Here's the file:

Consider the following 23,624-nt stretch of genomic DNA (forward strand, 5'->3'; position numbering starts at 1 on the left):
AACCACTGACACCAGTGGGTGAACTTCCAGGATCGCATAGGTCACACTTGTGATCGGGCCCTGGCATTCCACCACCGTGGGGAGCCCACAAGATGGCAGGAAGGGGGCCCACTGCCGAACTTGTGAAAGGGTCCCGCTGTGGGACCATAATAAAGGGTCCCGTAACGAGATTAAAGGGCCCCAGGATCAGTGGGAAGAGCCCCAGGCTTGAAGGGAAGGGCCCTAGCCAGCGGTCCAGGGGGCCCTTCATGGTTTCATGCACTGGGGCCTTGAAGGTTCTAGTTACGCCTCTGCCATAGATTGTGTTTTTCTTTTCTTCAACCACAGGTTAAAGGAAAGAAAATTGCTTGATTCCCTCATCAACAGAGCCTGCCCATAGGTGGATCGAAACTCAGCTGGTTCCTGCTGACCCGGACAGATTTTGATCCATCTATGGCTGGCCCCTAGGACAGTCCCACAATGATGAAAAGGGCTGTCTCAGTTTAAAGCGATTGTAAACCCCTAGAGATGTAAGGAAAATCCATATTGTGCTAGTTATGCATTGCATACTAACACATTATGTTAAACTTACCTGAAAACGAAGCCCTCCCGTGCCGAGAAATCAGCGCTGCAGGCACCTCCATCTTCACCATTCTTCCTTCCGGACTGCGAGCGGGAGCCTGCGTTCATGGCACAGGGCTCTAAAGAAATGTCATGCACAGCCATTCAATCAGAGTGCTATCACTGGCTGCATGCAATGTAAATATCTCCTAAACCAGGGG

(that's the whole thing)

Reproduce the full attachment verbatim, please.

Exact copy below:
Consider the following 23,624-nt stretch of genomic DNA (forward strand, 5'->3'; position numbering starts at 1 on the left):
AACCACTGACACCAGTGGGTGAACTTCCAGGATCGCATAGGTCACACTTGTGATCGGGCCCTGGCATTCCACCACCGTGGGGAGCCCACAAGATGGCAGGAAGGGGGCCCACTGCCGAACTTGTGAAAGGGTCCCGCTGTGGGACCATAATAAAGGGTCCCGTAACGAGATTAAAGGGCCCCAGGATCAGTGGGAAGAGCCCCAGGCTTGAAGGGAAGGGCCCTAGCCAGCGGTCCAGGGGGCCCTTCATGGTTTCATGCACTGGGGCCTTGAAGGTTCTAGTTACGCCTCTGCCATAGATTGTGTTTTTCTTTTCTTCAACCACAGGTTAAAGGAAAGAAAATTGCTTGATTCCCTCATCAACAGAGCCTGCCCATAGGTGGATCGAAACTCAGCTGGTTCCTGCTGACCCGGACAGATTTTGATCCATCTATGGCTGGCCCCTAGGACAGTCCCACAATGATGAAAAGGGCTGTCTCAGTTTAAAGCGATTGTAAACCCCTAGAGATGTAAGGAAAATCCATATTGTGCTAGTTATGCATTGCATACTAACACATTATGTTAAACTTACCTGAAAACGAAGCCCTCCCGTGCCGAGAAATCAGCGCTGCAGGCACCTCCATCTTCACCATTCTTCCTTCCGGACTGCGAGCGGGAGCCTGCGTTCATGGCACAGGGCTCTAAAGAAATGTCATGCACAGCCATTCAATCAGAGTGCTATCACTGGCTGCATGCAATGTAAATATCTCCTAAACCAGGGG